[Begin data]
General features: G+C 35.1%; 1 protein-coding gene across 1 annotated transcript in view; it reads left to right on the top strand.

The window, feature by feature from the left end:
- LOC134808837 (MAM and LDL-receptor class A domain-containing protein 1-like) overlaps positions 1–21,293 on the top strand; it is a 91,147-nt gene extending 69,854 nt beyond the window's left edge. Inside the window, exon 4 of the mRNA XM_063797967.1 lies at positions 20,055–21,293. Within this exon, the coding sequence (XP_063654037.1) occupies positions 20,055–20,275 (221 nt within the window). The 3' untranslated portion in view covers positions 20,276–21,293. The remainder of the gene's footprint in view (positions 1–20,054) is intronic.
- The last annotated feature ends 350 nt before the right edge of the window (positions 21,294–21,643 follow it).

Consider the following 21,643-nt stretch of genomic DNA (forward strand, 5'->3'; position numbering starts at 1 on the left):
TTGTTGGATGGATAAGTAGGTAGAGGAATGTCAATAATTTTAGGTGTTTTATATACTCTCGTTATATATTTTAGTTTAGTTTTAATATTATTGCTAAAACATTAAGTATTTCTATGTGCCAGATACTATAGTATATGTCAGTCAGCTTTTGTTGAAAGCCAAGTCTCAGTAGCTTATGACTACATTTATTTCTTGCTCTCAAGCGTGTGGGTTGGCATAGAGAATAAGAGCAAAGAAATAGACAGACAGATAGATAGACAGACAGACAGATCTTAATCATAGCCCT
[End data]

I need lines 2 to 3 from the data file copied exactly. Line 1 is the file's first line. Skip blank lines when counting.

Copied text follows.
The window, feature by feature from the left end:
- LOC134808837 (MAM and LDL-receptor class A domain-containing protein 1-like) overlaps positions 1–21,293 on the top strand; it is a 91,147-nt gene extending 69,854 nt beyond the window's left edge. Inside the window, exon 4 of the mRNA XM_063797967.1 lies at positions 20,055–21,293. Within this exon, the coding sequence (XP_063654037.1) occupies positions 20,055–20,275 (221 nt within the window). The 3' untranslated portion in view covers positions 20,276–21,293. The remainder of the gene's footprint in view (positions 1–20,054) is intronic.